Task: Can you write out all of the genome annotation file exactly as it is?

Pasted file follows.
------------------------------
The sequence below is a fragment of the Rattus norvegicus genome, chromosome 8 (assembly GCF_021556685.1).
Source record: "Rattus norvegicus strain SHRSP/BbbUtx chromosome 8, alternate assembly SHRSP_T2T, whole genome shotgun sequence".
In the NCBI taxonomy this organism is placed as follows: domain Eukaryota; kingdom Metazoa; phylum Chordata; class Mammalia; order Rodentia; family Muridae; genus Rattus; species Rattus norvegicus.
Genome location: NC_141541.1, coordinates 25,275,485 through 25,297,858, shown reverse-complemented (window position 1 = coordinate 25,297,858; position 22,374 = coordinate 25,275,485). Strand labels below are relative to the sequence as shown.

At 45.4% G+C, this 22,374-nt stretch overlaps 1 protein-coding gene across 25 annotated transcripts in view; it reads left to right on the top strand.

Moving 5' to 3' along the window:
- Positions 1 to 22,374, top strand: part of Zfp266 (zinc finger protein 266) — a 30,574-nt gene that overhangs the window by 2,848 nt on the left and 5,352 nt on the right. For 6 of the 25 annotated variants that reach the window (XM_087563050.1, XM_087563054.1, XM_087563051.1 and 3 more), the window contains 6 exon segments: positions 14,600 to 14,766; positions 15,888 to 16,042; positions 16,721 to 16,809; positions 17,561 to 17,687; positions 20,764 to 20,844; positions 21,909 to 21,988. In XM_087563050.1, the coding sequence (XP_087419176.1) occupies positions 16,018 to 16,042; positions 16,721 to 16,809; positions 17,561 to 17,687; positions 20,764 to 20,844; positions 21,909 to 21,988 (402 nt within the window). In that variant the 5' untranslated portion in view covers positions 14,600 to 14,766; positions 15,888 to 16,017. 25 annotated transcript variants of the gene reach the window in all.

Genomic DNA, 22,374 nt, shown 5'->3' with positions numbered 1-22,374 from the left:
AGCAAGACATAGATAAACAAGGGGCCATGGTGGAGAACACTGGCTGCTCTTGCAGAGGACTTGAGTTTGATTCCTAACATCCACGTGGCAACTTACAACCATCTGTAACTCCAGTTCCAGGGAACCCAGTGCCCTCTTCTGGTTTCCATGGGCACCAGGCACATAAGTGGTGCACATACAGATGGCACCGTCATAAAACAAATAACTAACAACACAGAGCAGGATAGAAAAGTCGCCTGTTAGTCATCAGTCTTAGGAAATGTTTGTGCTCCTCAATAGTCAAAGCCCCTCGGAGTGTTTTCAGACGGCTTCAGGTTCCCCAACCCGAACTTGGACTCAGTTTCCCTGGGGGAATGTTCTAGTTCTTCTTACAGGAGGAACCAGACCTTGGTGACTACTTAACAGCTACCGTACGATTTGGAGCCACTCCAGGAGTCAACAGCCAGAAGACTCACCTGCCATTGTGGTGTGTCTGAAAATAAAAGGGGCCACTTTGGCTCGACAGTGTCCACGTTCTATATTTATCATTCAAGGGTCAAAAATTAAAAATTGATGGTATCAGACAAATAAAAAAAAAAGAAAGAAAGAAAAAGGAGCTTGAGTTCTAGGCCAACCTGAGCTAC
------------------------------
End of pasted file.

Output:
The sequence below is a fragment of the Rattus norvegicus genome, chromosome 8 (assembly GCF_021556685.1).
Source record: "Rattus norvegicus strain SHRSP/BbbUtx chromosome 8, alternate assembly SHRSP_T2T, whole genome shotgun sequence".
In the NCBI taxonomy this organism is placed as follows: domain Eukaryota; kingdom Metazoa; phylum Chordata; class Mammalia; order Rodentia; family Muridae; genus Rattus; species Rattus norvegicus.
Genome location: NC_141541.1, coordinates 25,275,485 through 25,297,858, shown reverse-complemented (window position 1 = coordinate 25,297,858; position 22,374 = coordinate 25,275,485). Strand labels below are relative to the sequence as shown.

At 45.4% G+C, this 22,374-nt stretch overlaps 1 protein-coding gene across 25 annotated transcripts in view; it reads left to right on the top strand.

Moving 5' to 3' along the window:
- Positions 1 to 22,374, top strand: part of Zfp266 (zinc finger protein 266) — a 30,574-nt gene that overhangs the window by 2,848 nt on the left and 5,352 nt on the right. For 6 of the 25 annotated variants that reach the window (XM_087563050.1, XM_087563054.1, XM_087563051.1 and 3 more), the window contains 6 exon segments: positions 14,600 to 14,766; positions 15,888 to 16,042; positions 16,721 to 16,809; positions 17,561 to 17,687; positions 20,764 to 20,844; positions 21,909 to 21,988. In XM_087563050.1, the coding sequence (XP_087419176.1) occupies positions 16,018 to 16,042; positions 16,721 to 16,809; positions 17,561 to 17,687; positions 20,764 to 20,844; positions 21,909 to 21,988 (402 nt within the window). In that variant the 5' untranslated portion in view covers positions 14,600 to 14,766; positions 15,888 to 16,017. 25 annotated transcript variants of the gene reach the window in all.

Genomic DNA, 22,374 nt, shown 5'->3' with positions numbered 1-22,374 from the left:
AGCAAGACATAGATAAACAAGGGGCCATGGTGGAGAACACTGGCTGCTCTTGCAGAGGACTTGAGTTTGATTCCTAACATCCACGTGGCAACTTACAACCATCTGTAACTCCAGTTCCAGGGAACCCAGTGCCCTCTTCTGGTTTCCATGGGCACCAGGCACATAAGTGGTGCACATACAGATGGCACCGTCATAAAACAAATAACTAACAACACAGAGCAGGATAGAAAAGTCGCCTGTTAGTCATCAGTCTTAGGAAATGTTTGTGCTCCTCAATAGTCAAAGCCCCTCGGAGTGTTTTCAGACGGCTTCAGGTTCCCCAACCCGAACTTGGACTCAGTTTCCCTGGGGGAATGTTCTAGTTCTTCTTACAGGAGGAACCAGACCTTGGTGACTACTTAACAGCTACCGTACGATTTGGAGCCACTCCAGGAGTCAACAGCCAGAAGACTCACCTGCCATTGTGGTGTGTCTGAAAATAAAAGGGGCCACTTTGGCTCGACAGTGTCCACGTTCTATATTTATCATTCAAGGGTCAAAAATTAAAAATTGATGGTATCAGACAAATAAAAAAAAAAGAAAGAAAGAAAAAGGAGCTTGAGTTCTAGGCCAACCTGAGCTAC